I’m a morning person in all sense of the word. I prefer doing most of my important tasks in the morning. Whether it is going to the gym, writing a letter, preparing for my workshops, packing a suitcase. That means the time before 11 am is very expensive – too many things compete with my writing.

I prefer to write in the mornings – when I worked full-time  I had to get up at 4 am and wrote until 7 am. Even now, on the days when I don’t go into work or the days when I don’t have school visits, I prefer to be up before 6 am to get the maximum out of my mornings.

But I digress from my critical condition – the noise in my head. The noise comes from cramming up a lot – like reading, little ideas into my phone app, scribbling notes, reading my plotting cards – but not having the time to ponder, thing, mulch and mince the words.

Sometimes I get an idea and would scratch it up in a notebook or type it into my favourite app  into my phone – Evernote. That idea would start running around inside my head like a little dog chasing a squirrel. The only way the idea would quieten down is to try and write down some thoughts – not the story itself – but usually a storyboard or some plot diagrams or some scribbles.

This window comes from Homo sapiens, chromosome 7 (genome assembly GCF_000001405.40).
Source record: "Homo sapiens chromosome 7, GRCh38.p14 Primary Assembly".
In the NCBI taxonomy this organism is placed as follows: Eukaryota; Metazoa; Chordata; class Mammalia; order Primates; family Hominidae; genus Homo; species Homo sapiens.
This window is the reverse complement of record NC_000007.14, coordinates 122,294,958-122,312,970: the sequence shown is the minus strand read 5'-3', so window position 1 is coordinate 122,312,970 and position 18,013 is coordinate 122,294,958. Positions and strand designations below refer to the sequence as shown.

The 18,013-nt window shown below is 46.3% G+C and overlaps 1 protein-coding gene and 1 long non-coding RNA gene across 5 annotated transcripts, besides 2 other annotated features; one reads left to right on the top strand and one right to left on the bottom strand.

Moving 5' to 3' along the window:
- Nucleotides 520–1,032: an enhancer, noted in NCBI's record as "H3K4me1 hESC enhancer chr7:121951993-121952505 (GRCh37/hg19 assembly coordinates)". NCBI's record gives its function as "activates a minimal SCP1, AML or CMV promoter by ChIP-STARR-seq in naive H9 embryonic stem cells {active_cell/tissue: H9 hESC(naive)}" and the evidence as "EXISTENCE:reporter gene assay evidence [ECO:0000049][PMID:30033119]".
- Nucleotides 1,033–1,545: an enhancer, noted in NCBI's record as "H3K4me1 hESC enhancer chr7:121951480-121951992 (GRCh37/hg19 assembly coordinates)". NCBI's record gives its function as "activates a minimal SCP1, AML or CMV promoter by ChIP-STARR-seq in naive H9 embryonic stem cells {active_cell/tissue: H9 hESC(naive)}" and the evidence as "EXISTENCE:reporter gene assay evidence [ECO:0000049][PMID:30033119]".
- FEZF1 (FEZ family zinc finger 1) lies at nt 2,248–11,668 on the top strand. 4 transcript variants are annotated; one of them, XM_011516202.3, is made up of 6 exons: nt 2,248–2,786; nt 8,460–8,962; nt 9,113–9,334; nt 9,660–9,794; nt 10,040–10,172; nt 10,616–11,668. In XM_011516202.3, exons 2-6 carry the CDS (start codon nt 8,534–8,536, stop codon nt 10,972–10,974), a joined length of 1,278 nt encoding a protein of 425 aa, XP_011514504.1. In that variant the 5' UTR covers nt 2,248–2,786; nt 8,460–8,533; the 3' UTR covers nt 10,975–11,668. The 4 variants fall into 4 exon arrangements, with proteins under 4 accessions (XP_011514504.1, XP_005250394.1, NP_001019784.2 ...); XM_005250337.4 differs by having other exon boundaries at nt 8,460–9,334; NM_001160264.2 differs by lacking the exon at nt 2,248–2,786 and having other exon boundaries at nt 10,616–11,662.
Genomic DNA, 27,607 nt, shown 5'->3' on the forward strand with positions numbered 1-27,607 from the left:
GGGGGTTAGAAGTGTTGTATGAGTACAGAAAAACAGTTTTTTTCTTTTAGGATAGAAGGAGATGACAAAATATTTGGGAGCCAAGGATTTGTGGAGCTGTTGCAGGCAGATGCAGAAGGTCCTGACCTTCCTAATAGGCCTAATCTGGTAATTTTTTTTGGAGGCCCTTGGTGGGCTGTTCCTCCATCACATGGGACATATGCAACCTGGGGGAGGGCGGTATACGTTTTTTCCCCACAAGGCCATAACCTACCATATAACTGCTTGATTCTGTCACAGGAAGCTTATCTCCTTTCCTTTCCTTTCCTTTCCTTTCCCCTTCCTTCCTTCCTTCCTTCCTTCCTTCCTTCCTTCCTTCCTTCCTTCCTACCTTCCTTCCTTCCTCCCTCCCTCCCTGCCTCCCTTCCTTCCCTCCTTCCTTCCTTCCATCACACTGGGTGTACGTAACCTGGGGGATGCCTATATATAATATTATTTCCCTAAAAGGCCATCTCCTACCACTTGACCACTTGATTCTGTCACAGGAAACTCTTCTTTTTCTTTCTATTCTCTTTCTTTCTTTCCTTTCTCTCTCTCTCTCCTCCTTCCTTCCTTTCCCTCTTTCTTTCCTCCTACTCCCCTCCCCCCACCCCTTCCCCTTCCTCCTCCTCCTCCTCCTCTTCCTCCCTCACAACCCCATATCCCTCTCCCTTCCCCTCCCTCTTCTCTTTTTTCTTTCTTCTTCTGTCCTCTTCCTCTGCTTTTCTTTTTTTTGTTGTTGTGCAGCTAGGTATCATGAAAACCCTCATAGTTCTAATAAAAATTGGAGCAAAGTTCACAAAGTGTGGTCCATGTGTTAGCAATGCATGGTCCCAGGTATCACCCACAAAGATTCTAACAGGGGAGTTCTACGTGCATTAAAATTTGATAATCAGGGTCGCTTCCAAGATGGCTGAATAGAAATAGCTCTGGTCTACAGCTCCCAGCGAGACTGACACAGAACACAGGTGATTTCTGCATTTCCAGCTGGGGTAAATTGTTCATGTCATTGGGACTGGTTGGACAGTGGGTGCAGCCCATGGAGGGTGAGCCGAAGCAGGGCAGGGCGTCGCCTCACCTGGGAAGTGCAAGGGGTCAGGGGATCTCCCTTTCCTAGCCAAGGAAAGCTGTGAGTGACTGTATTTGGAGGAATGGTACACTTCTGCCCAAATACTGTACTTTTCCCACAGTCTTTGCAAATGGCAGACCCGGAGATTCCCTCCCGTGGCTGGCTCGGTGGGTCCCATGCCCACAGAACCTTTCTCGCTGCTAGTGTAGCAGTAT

When I don’t get the time to sit down and think through the idea, then of course the dog starts whining and then barking and like any dog that is cooped up inside for long, wants to be let out.

Sometimes when dogs are barking inside my head, and I am stuck in work meetings, this is what I do to quieten them – they calm down for a bit – but not for long.


Then as the days go by, more dogs join and then it turn into a hullaballoo. Then I start singing this song.


Another big reason for the noise in the head is reading other books. Reading is so important for every writer – I read all sorts of fiction and non-fiction and of course my friends’ books and books on the award list and so on.

When I read something that touches me or when I read a wonderful page of prose or characterisation or a poem that strikes a chord, I’m inspired to write a piece in response. So the more I read, the more my desire to try a new piece of writing. That adds more barking dogs to the mayhem in my head.


So what do I do now? Well I need to find a few mornings soon and start as early as I can (that normally means I am not sociable after 8 pm at night – I need to hit the bed by 9:30 pm) and during summer – getting up in the morning is a joy. But going to bed at night while the sunlight is still fighting the dark forces of the night is not so easy.


I’ll be at the Shoutsouth Creative Writing Festival with other CWISL authors this coming week (Find out more at http://www.shoutsouth.org.uk/) and my first day of uninterrupted writing is at least 10 days away.